how do you match speaker size with a room?

Since moving to an apartment, I have had a suspicion that smaller speakers (than mine) would be what many Agoners might choose. The apt listening space effectively equates to near-field listening. My Infinity Compositions PF-R's work decently well, as they have a 3-position bass switch, which manages the room resonance (as well as a unique shape that lets them fit in less space than typical stand-mounted monitors), but they sounded better when they could open up in a big room. I have always heard small monitors as being "thin" and not realistic, as they just do not play real bass. Was this just a prejudice formed long ago,constrained by budget limitations, that no longer applies? Is it even possible to have decent bass in a small space, or more to the point, somewhat realistic sound in a nearfield environment which is nothing like the spaces in which music is really played? How can one predict the correct speaker (size) for a given room? I have a hard time even imagining that a small monitor (Harbeth, Usher, Revel, whatever), however overpriced it may be, can handle a piano or kick drum or even bass fiddle anything like a full range speaker can, but a full sized speaker may to be too much for my current room. Thanks in advance for your thoughts on this.
Normally, speaker size is not the primary factor, but for smaller rooms, I think it is better to go with smaller speaks that will still have some room to breathe.

Here is one speaker company ( where room size IS the key factor because all models in their Walsh line essentially sound similar and share the same scalable design. The drivers used in various models are sized to work best in different size rooms. The weight to the bass in a particular size room is the main sonic difference between models.
I always had a fairly large monitor that was configured to be a floor stander if you wat that, just tilt em up and toed in. That speaker is a pair of klipsch Heresys that I have shlepped with me since I bought them as a high school student in 1976. I have used them in miniscule dorm rooms, and thru every stage in my life so far. They are now in the basement of a fairly large house after a stint in the biggish living room.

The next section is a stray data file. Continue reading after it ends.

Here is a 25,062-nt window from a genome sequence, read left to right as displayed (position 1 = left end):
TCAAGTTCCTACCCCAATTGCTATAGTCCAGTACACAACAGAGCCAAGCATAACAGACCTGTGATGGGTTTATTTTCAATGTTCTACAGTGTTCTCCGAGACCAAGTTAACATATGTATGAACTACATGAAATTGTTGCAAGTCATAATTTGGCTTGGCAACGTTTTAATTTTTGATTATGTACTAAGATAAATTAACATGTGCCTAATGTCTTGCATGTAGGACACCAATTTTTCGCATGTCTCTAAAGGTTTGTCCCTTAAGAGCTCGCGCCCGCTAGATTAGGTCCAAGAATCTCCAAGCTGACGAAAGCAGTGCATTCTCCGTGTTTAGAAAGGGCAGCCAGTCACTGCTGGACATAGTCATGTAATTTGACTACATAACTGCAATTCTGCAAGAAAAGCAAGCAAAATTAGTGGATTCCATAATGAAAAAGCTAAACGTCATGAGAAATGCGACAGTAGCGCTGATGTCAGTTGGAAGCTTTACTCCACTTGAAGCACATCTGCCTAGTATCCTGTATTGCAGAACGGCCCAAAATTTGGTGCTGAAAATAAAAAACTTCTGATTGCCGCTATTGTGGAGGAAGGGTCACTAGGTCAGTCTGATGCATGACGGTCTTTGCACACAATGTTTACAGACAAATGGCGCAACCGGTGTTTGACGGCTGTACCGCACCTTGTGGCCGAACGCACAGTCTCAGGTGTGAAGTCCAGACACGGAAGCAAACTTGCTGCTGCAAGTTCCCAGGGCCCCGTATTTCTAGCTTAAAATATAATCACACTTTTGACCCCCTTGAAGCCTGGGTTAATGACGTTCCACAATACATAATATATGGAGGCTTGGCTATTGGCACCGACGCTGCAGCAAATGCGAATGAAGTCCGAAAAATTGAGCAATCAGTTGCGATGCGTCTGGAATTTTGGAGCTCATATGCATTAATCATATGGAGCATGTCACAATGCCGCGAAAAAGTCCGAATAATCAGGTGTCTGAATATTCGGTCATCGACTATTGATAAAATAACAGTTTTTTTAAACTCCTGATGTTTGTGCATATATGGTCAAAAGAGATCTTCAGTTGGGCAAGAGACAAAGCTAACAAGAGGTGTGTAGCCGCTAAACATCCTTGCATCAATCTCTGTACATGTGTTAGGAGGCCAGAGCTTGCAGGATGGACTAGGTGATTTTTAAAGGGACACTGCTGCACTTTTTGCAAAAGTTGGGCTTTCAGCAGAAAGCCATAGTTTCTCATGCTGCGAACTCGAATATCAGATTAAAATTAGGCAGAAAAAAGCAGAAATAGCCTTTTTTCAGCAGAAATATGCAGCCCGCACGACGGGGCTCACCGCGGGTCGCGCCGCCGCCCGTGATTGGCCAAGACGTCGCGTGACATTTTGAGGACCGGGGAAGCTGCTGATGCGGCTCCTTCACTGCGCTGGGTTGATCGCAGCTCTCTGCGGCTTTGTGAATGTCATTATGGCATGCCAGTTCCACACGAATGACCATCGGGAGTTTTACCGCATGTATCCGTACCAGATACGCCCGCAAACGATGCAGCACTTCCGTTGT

I think it is actually more a question of your taste, than anything else. Think about how different a Harbeth and a true vintage Klipsch compare. They are about the same size !! They really couldn't be more diametrically opposite in terms of their sonic signature. Add to that a low efficiency speaker like a Dyne Audio Special 25 or is it 50., which ever came out around 2002. That is the same size as well and can do both nearfield and fill a big room if you have the right power amp/s.
Do you use tubes etc. there are simply too many factors to come up with an equation of speaker enclosure volume and pleasant hippocampal massaging.
If you are really worried and don't trust your own ears you can buy so called nearfield pro monitors. I do admit that the Duntech Souveriegn is not going to really flesh out in a dorm space but even a small speaker capable of a frequency below 40Hz will take too much distance to playout the wave length. Don't think about being correct your ears will tell you if it is the right speaker for you.
The best speaker in the whole world is the one you like best of all.